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Dynamics of Interactions between Bacteria and Virulent Bacteriophage

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Advances in Microbial Ecology

Part of the book series: Advances in Microbial Ecology ((AMIE,volume 10))

Abstract

The interactions of bacteria and their viruses (bacteriophage) are, by and large, ones of trophic exploitation. In fact, “phage” is derived from the Greek word for “devour.” Using the criterion of relative size, the interactions can be defined as parasitism (Bull and Slater, 1982). Because replication by most virulent phage necessarily results in bacterial death, these interactions could also be called predation. Certain interactions could even be termed mutualistic, as some temperate phage encode phenotypic characteristics that are of direct benefit to their hosts. Semantics aside, the fundamental ecological question that I will attempt to address in this chapter is: What role do bacteriophage infections play in limiting the abundance of bacteria?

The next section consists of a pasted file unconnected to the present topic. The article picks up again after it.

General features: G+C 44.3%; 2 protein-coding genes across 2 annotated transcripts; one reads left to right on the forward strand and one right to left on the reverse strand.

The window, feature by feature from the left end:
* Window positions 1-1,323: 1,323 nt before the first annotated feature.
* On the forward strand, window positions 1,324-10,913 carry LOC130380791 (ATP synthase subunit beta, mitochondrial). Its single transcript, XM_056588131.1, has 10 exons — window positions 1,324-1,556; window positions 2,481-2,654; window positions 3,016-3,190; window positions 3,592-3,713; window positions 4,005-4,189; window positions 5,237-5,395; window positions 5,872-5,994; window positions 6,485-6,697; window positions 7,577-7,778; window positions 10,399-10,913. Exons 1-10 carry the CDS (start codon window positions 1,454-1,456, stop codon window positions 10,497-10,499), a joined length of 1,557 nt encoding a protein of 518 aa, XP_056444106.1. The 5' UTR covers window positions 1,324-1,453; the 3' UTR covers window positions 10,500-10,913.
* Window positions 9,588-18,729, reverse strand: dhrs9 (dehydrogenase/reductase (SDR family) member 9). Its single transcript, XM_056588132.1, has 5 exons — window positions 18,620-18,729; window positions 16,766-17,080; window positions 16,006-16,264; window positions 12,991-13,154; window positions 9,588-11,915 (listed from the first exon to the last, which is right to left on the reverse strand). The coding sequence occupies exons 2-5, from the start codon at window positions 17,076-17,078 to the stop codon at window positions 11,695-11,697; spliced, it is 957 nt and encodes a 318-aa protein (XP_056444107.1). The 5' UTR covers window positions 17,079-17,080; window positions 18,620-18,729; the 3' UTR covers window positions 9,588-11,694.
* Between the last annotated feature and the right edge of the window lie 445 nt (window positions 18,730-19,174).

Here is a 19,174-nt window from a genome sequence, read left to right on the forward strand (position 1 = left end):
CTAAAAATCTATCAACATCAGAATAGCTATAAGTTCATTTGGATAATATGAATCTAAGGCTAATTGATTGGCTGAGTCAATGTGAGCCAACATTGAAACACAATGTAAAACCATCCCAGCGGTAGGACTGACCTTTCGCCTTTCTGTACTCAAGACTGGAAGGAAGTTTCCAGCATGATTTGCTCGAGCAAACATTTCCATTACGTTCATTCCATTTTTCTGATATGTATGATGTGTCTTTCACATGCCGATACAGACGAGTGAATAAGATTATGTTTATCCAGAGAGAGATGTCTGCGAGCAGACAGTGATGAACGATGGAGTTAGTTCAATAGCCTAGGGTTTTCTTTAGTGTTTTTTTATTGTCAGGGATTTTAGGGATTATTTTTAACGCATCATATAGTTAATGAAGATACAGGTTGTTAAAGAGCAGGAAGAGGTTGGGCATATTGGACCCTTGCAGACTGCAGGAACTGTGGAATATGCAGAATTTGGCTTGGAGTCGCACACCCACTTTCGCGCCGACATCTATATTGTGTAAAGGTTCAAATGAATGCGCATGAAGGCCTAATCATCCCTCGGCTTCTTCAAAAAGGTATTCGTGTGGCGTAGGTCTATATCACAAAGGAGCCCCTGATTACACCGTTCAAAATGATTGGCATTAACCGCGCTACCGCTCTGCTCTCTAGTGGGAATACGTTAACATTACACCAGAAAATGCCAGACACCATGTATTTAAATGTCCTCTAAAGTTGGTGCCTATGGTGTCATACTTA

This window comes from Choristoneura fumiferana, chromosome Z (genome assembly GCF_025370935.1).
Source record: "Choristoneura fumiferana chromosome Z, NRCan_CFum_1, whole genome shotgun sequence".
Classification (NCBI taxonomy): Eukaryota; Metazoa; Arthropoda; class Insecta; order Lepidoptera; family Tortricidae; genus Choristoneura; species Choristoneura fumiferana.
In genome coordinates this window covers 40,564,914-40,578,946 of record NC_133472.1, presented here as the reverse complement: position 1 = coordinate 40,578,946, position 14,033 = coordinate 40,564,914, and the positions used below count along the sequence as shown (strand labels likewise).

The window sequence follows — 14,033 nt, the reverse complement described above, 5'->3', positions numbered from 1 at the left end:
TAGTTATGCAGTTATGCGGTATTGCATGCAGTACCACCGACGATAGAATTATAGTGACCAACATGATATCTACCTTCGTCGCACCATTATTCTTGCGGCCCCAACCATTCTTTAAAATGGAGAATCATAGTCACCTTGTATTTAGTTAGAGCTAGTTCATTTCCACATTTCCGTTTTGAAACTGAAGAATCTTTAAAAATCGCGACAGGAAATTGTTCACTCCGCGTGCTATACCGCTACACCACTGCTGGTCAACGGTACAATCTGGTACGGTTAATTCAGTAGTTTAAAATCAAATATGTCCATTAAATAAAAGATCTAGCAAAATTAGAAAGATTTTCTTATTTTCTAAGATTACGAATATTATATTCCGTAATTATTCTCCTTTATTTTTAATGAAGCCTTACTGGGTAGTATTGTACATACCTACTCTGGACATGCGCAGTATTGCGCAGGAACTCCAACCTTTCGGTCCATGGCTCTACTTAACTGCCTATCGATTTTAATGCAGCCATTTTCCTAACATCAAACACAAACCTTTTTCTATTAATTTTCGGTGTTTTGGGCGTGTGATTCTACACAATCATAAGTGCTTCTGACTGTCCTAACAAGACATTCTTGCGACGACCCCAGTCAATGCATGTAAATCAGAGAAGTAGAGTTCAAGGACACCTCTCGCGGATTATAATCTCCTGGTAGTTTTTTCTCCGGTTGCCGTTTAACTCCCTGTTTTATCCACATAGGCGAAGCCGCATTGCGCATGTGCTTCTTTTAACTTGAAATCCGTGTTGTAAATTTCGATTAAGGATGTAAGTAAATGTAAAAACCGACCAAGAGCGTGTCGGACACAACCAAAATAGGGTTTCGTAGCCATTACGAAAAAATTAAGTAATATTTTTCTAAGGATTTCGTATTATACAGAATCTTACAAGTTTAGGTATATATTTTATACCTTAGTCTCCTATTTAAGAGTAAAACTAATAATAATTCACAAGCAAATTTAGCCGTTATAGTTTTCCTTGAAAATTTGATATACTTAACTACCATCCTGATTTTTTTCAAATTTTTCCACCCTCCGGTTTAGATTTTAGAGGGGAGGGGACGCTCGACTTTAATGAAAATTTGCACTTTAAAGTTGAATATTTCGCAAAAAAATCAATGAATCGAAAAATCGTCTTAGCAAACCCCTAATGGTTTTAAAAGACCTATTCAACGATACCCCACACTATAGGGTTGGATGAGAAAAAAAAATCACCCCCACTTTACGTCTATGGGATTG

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Lenski, R.E. (1988). Dynamics of Interactions between Bacteria and Virulent Bacteriophage. In: Marshall, K.C. (eds) Advances in Microbial Ecology. Advances in Microbial Ecology, vol 10. Springer, Boston, MA. https://doi.org/10.1007/978-1-4684-5409-3_1

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